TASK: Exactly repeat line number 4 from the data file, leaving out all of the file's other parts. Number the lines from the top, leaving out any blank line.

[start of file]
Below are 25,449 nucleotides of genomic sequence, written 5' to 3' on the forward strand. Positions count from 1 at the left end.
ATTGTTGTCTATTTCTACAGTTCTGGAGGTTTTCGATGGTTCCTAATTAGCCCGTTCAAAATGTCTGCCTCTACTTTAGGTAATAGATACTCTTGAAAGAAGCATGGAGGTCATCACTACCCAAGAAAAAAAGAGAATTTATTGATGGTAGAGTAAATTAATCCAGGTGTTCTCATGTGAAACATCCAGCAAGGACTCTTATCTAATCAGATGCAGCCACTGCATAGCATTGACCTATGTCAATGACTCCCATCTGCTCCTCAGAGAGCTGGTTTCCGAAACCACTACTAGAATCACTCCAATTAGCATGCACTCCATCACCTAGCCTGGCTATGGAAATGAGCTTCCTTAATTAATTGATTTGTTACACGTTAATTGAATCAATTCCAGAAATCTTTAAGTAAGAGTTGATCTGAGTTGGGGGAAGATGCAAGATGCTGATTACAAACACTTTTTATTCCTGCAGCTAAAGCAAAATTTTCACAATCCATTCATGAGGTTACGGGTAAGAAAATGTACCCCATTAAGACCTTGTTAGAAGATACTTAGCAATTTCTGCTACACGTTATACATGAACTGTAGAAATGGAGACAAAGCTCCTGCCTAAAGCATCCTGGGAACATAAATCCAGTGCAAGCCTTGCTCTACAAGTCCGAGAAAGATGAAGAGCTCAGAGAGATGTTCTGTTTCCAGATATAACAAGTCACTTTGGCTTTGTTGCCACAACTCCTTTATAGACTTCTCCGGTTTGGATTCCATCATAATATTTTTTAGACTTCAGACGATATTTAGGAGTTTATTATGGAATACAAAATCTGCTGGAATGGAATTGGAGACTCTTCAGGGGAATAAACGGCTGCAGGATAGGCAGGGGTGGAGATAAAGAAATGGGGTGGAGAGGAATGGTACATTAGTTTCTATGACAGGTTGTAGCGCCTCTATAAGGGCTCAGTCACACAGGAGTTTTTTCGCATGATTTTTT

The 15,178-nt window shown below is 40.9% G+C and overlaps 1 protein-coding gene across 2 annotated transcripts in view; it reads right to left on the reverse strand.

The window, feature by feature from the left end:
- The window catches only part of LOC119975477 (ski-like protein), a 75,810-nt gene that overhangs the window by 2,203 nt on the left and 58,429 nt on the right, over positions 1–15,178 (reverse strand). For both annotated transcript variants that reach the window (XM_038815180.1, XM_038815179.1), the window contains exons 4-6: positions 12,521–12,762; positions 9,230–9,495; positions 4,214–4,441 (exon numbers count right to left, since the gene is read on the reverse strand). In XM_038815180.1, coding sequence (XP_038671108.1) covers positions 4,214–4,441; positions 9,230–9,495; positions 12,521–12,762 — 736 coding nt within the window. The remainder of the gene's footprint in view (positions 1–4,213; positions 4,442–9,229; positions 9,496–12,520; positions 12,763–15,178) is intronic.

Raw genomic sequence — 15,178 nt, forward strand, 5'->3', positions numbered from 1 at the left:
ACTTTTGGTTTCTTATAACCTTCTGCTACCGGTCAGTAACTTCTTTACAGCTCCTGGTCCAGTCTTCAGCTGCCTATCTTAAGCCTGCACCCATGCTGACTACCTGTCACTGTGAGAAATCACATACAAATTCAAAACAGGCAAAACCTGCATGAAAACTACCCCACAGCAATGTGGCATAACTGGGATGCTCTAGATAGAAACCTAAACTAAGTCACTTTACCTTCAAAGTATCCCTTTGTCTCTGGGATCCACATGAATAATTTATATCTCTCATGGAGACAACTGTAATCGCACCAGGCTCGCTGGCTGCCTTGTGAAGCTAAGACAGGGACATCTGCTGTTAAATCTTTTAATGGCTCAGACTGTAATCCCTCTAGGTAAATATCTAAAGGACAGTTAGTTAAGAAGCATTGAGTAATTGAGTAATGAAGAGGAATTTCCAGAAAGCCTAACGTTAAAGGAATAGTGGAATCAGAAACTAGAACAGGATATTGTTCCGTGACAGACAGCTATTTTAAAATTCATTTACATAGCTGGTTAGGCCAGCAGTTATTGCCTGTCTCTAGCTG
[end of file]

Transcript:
The window, feature by feature from the left end: